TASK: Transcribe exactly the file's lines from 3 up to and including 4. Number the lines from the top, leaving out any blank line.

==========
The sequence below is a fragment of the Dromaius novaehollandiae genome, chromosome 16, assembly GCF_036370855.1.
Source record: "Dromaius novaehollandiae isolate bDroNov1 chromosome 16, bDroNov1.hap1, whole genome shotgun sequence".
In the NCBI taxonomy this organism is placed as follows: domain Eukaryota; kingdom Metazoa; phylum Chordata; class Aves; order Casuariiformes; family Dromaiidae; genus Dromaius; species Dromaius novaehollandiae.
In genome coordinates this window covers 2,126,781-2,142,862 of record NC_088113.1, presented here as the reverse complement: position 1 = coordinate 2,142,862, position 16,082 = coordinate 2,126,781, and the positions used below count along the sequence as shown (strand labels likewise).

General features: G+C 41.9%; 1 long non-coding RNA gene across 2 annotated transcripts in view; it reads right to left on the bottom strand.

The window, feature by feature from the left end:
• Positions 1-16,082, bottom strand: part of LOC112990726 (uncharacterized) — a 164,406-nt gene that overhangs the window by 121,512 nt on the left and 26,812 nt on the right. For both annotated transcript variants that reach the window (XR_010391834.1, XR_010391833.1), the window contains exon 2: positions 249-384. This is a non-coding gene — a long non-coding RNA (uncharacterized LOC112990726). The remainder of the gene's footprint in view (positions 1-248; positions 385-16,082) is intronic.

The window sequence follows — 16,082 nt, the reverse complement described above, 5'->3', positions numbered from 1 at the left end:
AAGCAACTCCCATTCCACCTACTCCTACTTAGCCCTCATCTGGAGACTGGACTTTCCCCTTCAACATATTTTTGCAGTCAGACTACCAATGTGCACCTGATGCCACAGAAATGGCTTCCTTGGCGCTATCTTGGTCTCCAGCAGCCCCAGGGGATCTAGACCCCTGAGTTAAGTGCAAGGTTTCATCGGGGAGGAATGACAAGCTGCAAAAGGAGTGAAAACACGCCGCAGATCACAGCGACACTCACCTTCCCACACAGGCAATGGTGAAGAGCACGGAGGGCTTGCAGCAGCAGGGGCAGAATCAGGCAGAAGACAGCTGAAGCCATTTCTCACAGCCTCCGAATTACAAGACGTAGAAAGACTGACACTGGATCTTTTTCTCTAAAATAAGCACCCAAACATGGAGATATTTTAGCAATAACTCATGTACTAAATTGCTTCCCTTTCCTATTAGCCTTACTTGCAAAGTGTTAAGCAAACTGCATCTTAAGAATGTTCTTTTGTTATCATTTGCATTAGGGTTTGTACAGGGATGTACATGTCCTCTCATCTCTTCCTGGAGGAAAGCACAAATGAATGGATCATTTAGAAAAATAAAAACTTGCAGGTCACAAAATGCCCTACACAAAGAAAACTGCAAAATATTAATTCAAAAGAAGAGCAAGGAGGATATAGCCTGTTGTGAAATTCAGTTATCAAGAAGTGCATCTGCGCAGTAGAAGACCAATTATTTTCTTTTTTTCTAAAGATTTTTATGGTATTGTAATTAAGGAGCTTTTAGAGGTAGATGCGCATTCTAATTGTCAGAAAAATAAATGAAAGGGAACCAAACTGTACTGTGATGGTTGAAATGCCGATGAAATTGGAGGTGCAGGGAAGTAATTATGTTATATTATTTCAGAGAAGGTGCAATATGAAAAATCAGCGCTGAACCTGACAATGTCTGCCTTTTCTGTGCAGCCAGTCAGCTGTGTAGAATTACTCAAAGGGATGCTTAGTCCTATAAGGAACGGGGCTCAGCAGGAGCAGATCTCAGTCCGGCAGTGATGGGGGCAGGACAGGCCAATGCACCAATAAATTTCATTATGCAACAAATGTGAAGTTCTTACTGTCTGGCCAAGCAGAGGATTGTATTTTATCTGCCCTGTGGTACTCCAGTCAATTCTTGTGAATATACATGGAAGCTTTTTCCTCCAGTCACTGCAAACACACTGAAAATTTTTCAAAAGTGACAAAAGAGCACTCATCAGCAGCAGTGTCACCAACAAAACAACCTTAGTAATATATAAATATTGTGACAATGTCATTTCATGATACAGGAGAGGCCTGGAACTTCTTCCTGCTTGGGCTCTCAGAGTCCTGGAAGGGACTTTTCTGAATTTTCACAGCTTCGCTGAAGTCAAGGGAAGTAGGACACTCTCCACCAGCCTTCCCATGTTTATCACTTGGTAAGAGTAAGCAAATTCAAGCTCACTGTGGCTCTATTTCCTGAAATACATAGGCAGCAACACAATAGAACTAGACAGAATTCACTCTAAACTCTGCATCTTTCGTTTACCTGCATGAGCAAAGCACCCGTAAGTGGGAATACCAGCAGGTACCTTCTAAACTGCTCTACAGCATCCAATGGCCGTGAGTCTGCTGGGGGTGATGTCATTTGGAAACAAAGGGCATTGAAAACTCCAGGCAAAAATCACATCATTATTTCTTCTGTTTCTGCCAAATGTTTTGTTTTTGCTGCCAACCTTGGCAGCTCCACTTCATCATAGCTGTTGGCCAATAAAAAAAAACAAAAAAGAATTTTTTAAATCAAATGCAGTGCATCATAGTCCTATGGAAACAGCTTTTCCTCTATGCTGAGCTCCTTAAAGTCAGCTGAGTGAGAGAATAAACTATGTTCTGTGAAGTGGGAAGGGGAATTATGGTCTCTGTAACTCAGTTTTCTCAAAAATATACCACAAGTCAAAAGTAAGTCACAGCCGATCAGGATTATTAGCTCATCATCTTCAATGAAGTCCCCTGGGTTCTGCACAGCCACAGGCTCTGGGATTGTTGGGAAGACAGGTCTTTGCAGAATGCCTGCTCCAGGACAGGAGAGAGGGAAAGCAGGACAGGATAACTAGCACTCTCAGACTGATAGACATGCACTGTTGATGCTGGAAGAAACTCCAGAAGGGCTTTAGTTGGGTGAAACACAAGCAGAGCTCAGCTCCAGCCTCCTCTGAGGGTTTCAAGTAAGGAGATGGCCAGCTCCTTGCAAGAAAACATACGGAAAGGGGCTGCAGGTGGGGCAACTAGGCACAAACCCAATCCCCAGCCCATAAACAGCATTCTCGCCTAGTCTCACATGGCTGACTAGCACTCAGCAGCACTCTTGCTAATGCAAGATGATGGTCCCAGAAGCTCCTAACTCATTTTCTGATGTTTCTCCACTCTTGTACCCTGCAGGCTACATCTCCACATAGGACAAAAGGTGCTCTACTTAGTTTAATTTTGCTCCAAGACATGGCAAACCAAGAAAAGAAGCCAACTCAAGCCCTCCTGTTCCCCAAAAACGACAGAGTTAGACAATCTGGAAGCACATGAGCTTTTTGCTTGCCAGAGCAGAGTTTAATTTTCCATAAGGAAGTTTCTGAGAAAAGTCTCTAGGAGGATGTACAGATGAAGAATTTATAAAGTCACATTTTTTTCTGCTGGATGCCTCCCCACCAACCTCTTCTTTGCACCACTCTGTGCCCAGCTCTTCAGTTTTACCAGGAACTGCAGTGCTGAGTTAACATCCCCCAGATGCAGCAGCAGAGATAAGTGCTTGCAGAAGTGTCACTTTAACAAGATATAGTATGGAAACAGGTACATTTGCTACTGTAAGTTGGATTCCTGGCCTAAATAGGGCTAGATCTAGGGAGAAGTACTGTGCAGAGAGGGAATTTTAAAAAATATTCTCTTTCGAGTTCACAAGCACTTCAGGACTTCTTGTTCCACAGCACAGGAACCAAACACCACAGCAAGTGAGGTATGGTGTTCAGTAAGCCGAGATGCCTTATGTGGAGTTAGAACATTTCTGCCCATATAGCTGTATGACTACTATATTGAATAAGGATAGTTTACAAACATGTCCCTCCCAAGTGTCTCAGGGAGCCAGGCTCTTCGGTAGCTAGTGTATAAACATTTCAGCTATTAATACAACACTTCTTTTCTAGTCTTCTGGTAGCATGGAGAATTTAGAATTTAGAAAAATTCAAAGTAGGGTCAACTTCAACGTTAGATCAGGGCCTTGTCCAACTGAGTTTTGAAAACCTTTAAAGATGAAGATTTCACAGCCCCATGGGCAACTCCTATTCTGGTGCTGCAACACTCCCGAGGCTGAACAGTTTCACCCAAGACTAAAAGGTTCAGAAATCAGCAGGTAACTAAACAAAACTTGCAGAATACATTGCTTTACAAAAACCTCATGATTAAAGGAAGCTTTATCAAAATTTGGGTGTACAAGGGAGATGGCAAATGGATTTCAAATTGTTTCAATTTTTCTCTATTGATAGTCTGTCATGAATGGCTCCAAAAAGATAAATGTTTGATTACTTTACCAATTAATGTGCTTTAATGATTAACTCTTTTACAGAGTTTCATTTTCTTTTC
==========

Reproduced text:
In the NCBI taxonomy this organism is placed as follows: domain Eukaryota; kingdom Metazoa; phylum Chordata; class Aves; order Casuariiformes; family Dromaiidae; genus Dromaius; species Dromaius novaehollandiae.
In genome coordinates this window covers 2,126,781-2,142,862 of record NC_088113.1, presented here as the reverse complement: position 1 = coordinate 2,142,862, position 16,082 = coordinate 2,126,781, and the positions used below count along the sequence as shown (strand labels likewise).